Tax Relief, Unemployment Insurance Reauthorization, and Job Creation Act of 2010

Floor Speech

Date: Dec. 16, 2010
Location: Washington, DC


Mr. DINGELL. Mr. Chair, H.R. 4853 was negotiated in the dead of night, and I am outraged by the take-it-or-leave tactics employed to ram this legislation through the House, no less in a lame-duck session. This is not how good legislation is produced, and I am convinced we will feel the repercussions of this for years.

In considering H.R. 4853, the Middle Class Tax Relief Act of 2010, members of the House of Representatives confront the tragic choice of extending unemployment benefits and current middle-class tax rates at the price of enormous tax give-aways to millionaires and fat cats on Wall Street. At a time when American corporations are making record earnings and giving million-dollar holiday bonuses, we are extending tax cuts for the wealthiest two percent of Americans for two years but extending unemployment insurance for only 13 months. This greatly frustrates me, and I believe we must do more to help working families. Equally distressing is the fact that this lop-sided agreement hides another, more insidious provision that could promise to do future violence to the federal program upon which millions of senior citizens in this country rely for their very existence, namely Social Security.

I am somewhat comforted, however, that H.R. 4853 clearly mandates the shortfall in revenue to the Social Security Trust Fund caused by the bill's one-year payroll tax holiday be made whole with a transfer from the Treasury's General Fund. This measure is designed ostensibly to provide Americans with more take-home pay to spend or save as they see fit, but it earns only my hesitant backing for fear that Republicans will attempt to make this provision permanent when it expires next year. Such a move can only be seen as the first step leading to what my colleagues on the other side of the aisle want most: privatizing Social Security.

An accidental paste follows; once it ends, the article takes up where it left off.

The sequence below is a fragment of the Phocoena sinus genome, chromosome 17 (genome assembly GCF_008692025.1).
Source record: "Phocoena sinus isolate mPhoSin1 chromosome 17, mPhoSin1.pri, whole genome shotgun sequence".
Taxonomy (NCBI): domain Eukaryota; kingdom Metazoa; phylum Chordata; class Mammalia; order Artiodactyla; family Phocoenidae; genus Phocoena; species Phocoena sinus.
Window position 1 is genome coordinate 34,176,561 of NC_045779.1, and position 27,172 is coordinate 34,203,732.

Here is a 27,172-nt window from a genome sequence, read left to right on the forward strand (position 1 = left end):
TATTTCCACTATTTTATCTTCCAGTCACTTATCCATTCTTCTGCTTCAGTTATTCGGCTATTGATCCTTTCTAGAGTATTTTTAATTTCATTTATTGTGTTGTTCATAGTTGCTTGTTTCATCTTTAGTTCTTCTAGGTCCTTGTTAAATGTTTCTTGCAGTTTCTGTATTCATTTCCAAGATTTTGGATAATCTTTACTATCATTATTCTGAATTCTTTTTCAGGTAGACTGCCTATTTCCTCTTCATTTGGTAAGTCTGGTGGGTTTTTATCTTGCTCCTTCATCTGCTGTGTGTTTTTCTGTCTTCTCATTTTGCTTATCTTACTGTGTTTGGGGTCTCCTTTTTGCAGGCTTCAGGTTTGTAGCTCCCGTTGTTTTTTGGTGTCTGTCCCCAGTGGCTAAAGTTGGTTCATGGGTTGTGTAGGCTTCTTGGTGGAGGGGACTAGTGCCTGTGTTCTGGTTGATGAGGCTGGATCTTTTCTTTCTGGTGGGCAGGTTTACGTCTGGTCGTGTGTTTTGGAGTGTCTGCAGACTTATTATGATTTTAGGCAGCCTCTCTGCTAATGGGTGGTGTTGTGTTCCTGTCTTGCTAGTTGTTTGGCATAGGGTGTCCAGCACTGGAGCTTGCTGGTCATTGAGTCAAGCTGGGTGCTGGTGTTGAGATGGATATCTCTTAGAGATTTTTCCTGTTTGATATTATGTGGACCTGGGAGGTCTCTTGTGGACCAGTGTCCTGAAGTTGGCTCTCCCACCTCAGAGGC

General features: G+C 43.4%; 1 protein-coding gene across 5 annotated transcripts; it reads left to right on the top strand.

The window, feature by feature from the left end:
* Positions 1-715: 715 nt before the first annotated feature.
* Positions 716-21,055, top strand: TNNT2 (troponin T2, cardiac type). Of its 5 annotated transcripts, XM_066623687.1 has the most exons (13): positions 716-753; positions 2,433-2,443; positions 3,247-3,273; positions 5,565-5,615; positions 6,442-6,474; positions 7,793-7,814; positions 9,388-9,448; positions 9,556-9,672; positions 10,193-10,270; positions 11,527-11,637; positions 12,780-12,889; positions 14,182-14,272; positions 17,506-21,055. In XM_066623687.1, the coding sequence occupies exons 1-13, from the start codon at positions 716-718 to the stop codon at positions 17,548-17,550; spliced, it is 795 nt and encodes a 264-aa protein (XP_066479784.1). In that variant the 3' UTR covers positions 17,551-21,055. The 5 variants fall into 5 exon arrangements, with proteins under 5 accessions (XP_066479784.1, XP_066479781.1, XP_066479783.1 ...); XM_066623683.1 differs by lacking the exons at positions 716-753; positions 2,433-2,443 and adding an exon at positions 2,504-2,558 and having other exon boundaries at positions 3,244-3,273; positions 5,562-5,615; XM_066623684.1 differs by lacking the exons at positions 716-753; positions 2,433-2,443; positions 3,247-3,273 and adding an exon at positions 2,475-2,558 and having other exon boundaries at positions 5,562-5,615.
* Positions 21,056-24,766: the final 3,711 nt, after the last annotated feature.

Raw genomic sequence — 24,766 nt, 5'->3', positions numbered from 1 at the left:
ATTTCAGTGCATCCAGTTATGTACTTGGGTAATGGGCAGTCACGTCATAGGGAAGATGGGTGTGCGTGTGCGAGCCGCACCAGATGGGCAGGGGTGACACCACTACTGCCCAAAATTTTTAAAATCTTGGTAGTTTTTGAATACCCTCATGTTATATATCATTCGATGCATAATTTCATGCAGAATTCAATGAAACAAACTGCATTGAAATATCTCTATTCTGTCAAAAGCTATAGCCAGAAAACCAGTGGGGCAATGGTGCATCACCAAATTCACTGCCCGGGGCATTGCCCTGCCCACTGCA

While I maintain my strong reservations about portions of this tax package that benefit only the wealthiest two percent of all Americans, my colleagues and I cannot in good conscience return to our districts without having secured an extension of unemployment benefits and existing tax rates for middle-class families so aggrieved by the current recession. The good people of the 15th District need the stability of assured unemployment benefits to help get them through this holiday season, giving them time until they find stable employment.

Now is one of the times when it is ultimately better for our government leaders to come together on common ground where it can be found, instead of letting the perfect be the enemy of the good enough. In this case, the government is taking real action to stimulate the economy and help those desperately in need. Democrats are making the choice to protect millions of Americans struggling to keep food on the table and keep the heat on while searching hard for a job. According to the Center for American Progress, the tax deal would save or create 2.2 million jobs through 2012. In Michigan, the importance of the unemployment extension cannot be overstated. In November 2011, almost 300,000 Michiganders will lose their unemployment benefits without federal action. These are real numbers, and this is real money that will have a positive impact on our economy at a time when it is desperately needed.

Absent a better choice, I will vote in favor of H.R. 4853. I do so as Dean of this House and the proud son of a man who helped pass the Social Security Act but demand my colleagues' sacred vow that this bill's payroll tax holiday never again be extended. To do so would be an indefensible assault on the economic and social progress achieved by generations of working-class Americans. I assure you, Madam Speaker and my colleagues on the other side of the aisle, I will do everything in power to make sure Social Security is protected from rascality and available for not only current recipients, but also their children and grandchildren.